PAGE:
There is much that can be enjoyed without ever setting foot in a gaming area. The art galleries at Bellagio and Wynn, the Guggenheim-Hermitage art gallery at the Venetian, the shark reef exhibit at Mandalay Bay, and my favorite – the dancing waters shows every half hour in front of the Bellagio. Italian arias synchronized with huge fountains = tears of joy.

    You may wish to check out the book “Saints in Babylon” detailing the history of the church and its members there.

  2. Yep, the street paradise, north of the airport, is quite dismaying. If your Vegas experience is limited to the strip, and the drive to the temple, you aren’t seeing the vegas that the locals live in.

    My suggestion would be to take a drive out to Summerlin, or Silverado Ranch, Or basically any residential area.

    If you have the time, head out to Red Rock (Take Charleston West to the Mountains). It is a gorgeous park, with an amazing view, just minutes from the city.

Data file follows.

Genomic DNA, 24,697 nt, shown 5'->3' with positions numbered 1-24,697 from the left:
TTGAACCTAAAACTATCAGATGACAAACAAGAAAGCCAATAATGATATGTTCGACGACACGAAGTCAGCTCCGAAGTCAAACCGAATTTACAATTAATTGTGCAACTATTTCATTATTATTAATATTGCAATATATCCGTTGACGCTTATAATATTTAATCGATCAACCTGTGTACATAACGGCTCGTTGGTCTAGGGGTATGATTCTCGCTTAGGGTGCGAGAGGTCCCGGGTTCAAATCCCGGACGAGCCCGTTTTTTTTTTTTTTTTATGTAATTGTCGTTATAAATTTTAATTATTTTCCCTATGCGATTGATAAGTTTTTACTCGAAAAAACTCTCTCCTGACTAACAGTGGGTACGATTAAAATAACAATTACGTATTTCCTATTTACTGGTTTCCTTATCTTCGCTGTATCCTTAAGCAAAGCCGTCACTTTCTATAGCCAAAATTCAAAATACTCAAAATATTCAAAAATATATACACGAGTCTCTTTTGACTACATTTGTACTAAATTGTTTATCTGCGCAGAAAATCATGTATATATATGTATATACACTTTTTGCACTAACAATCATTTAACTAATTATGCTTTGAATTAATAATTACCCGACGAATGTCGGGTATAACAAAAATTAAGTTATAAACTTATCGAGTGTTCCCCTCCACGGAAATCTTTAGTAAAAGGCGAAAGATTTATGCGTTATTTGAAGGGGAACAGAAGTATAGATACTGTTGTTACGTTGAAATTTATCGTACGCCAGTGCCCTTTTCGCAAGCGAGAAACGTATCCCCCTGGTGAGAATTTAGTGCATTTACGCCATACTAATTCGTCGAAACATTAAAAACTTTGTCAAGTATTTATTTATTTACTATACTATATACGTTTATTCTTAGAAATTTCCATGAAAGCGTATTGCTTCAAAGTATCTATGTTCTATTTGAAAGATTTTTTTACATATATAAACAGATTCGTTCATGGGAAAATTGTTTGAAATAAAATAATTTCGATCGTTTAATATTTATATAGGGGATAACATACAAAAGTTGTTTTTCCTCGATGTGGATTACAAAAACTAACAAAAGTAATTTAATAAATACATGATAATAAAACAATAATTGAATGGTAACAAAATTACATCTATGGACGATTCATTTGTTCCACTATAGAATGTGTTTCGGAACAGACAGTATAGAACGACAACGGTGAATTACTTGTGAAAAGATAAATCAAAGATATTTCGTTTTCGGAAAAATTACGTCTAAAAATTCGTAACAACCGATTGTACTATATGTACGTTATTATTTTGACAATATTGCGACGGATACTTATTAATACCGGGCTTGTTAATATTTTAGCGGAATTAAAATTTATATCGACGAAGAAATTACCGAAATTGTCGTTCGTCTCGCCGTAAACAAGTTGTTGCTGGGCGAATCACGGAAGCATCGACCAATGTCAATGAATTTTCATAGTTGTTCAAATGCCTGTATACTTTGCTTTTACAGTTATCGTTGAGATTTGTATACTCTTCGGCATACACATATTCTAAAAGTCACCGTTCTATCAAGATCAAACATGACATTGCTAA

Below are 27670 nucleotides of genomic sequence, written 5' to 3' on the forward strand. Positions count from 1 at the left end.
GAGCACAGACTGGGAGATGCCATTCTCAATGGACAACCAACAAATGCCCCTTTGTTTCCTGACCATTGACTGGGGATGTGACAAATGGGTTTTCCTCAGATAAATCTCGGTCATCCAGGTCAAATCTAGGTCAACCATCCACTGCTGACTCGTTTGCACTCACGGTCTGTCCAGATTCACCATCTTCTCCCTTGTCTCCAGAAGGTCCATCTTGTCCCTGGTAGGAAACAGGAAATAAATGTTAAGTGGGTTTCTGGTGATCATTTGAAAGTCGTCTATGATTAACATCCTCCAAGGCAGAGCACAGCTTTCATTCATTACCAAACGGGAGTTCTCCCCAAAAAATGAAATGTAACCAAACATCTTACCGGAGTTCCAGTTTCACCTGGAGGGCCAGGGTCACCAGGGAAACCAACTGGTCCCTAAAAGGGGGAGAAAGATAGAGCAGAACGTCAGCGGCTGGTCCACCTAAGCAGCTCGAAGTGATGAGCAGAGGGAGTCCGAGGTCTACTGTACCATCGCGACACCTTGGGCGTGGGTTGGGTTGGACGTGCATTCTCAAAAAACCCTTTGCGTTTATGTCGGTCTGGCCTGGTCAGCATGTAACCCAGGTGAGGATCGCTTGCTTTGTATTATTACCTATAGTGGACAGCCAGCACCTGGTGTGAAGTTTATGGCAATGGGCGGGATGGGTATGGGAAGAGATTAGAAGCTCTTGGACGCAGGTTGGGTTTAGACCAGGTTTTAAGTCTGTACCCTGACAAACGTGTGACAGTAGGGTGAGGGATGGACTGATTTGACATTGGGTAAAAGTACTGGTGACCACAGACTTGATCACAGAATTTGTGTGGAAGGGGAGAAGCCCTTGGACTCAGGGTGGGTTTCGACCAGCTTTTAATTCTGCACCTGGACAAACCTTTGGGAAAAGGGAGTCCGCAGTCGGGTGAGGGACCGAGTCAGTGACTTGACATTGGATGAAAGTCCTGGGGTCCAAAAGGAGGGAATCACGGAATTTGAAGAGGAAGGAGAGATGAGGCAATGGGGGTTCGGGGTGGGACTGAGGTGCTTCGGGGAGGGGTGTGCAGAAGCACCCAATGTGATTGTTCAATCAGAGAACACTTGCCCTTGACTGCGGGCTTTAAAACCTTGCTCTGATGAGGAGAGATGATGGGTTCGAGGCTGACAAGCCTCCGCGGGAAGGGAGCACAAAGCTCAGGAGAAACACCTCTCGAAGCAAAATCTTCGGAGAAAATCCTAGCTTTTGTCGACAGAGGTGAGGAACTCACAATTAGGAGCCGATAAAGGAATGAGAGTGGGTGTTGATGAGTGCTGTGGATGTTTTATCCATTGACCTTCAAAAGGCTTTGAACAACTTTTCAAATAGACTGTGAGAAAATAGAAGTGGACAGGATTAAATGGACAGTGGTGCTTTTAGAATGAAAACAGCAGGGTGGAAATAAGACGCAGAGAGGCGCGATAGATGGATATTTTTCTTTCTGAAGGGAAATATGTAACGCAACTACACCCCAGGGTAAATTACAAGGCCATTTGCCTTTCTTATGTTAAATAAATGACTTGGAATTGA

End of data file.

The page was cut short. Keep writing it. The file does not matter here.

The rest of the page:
I hope you are taking advantage of the amazing culinary and cultural opportunities we have here, or at least seeing the beautiful natural wonders (Red Rock, Valley of Fire, Lake Mead, etc).

  3. Someone I know in Las Vegas once remarked that Bonanza Road (the road that leads to the temple) appear to be straight as you drive toward the temple but crooked as you drive back down into the valley — an interesting illusion. I second the suggestions to visit Summerlin and Redrock park out to the west.

  4. Shman! That is ridiculously beautiful. I don’t care what you believe, you’d be crazy not admit how stunning some of these temples are.

    I’ve never been to the temple, but it’s definitely on my “to do” list.

  5. The temple was our first stop after being picked up at the airport. President Taylor would ask that we all be quiet as he took us around the the temple grounds. We would stop at the circular tiled paving stones on the west side and look over the city. He would comment on how the temple was a spiritual oasis in the heart of babylon. It was always a special experience attending the temple on P-Day.